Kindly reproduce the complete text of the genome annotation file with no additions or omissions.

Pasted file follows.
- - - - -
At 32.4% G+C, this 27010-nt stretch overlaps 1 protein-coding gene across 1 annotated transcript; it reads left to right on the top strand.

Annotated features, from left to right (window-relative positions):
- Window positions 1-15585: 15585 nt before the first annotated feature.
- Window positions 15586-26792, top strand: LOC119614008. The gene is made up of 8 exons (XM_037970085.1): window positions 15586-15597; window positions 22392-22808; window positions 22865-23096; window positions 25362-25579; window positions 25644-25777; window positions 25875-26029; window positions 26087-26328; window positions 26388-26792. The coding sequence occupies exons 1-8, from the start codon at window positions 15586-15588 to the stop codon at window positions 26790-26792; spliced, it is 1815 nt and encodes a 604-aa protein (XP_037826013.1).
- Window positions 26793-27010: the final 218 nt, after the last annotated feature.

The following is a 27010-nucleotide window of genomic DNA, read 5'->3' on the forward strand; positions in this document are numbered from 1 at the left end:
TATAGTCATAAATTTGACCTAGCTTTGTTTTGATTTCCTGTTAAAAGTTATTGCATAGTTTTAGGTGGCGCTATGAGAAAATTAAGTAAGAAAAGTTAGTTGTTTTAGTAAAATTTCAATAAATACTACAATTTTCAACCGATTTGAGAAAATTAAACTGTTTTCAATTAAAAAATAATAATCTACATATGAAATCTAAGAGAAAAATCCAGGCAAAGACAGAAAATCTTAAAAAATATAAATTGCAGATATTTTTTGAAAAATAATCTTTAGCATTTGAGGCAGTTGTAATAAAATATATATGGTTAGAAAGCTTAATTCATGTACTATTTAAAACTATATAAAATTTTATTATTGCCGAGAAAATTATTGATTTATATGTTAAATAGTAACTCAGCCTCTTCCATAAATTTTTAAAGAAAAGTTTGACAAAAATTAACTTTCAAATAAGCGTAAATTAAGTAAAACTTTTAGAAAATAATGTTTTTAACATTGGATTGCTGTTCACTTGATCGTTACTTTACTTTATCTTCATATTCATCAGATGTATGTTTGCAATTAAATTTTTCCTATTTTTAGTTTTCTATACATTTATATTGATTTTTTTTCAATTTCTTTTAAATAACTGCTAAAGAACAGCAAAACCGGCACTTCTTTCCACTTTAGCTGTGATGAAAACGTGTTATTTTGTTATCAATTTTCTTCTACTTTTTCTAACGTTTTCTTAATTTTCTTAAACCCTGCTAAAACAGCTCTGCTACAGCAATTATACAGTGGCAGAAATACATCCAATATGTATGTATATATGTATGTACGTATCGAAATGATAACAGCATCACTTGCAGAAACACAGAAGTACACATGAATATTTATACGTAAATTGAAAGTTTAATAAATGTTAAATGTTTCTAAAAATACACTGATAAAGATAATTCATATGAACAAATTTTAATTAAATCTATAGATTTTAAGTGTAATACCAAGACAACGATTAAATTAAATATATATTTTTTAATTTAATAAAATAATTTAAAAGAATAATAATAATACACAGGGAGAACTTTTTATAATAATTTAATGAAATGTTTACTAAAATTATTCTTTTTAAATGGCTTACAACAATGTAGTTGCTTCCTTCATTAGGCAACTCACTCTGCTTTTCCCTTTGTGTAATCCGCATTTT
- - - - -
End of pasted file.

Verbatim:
At 32.4% G+C, this 27010-nt stretch overlaps 1 protein-coding gene across 1 annotated transcript; it reads left to right on the top strand.

Annotated features, from left to right (window-relative positions):
- Window positions 1-15585: 15585 nt before the first annotated feature.
- Window positions 15586-26792, top strand: LOC119614008. The gene is made up of 8 exons (XM_037970085.1): window positions 15586-15597; window positions 22392-22808; window positions 22865-23096; window positions 25362-25579; window positions 25644-25777; window positions 25875-26029; window positions 26087-26328; window positions 26388-26792. The coding sequence occupies exons 1-8, from the start codon at window positions 15586-15588 to the stop codon at window positions 26790-26792; spliced, it is 1815 nt and encodes a 604-aa protein (XP_037826013.1).
- Window positions 26793-27010: the final 218 nt, after the last annotated feature.

The following is a 27010-nucleotide window of genomic DNA, read 5'->3' on the forward strand; positions in this document are numbered from 1 at the left end:
TATAGTCATAAATTTGACCTAGCTTTGTTTTGATTTCCTGTTAAAAGTTATTGCATAGTTTTAGGTGGCGCTATGAGAAAATTAAGTAAGAAAAGTTAGTTGTTTTAGTAAAATTTCAATAAATACTACAATTTTCAACCGATTTGAGAAAATTAAACTGTTTTCAATTAAAAAATAATAATCTACATATGAAATCTAAGAGAAAAATCCAGGCAAAGACAGAAAATCTTAAAAAATATAAATTGCAGATATTTTTTGAAAAATAATCTTTAGCATTTGAGGCAGTTGTAATAAAATATATATGGTTAGAAAGCTTAATTCATGTACTATTTAAAACTATATAAAATTTTATTATTGCCGAGAAAATTATTGATTTATATGTTAAATAGTAACTCAGCCTCTTCCATAAATTTTTAAAGAAAAGTTTGACAAAAATTAACTTTCAAATAAGCGTAAATTAAGTAAAACTTTTAGAAAATAATGTTTTTAACATTGGATTGCTGTTCACTTGATCGTTACTTTACTTTATCTTCATATTCATCAGATGTATGTTTGCAATTAAATTTTTCCTATTTTTAGTTTTCTATACATTTATATTGATTTTTTTTCAATTTCTTTTAAATAACTGCTAAAGAACAGCAAAACCGGCACTTCTTTCCACTTTAGCTGTGATGAAAACGTGTTATTTTGTTATCAATTTTCTTCTACTTTTTCTAACGTTTTCTTAATTTTCTTAAACCCTGCTAAAACAGCTCTGCTACAGCAATTATACAGTGGCAGAAATACATCCAATATGTATGTATATATGTATGTACGTATCGAAATGATAACAGCATCACTTGCAGAAACACAGAAGTACACATGAATATTTATACGTAAATTGAAAGTTTAATAAATGTTAAATGTTTCTAAAAATACACTGATAAAGATAATTCATATGAACAAATTTTAATTAAATCTATAGATTTTAAGTGTAATACCAAGACAACGATTAAATTAAATATATATTTTTTAATTTAATAAAATAATTTAAAAGAATAATAATAATACACAGGGAGAACTTTTTATAATAATTTAATGAAATGTTTACTAAAATTATTCTTTTTAAATGGCTTACAACAATGTAGTTGCTTCCTTCATTAGGCAACTCACTCTGCTTTTCCCTTTGTGTAATCCGCATTTT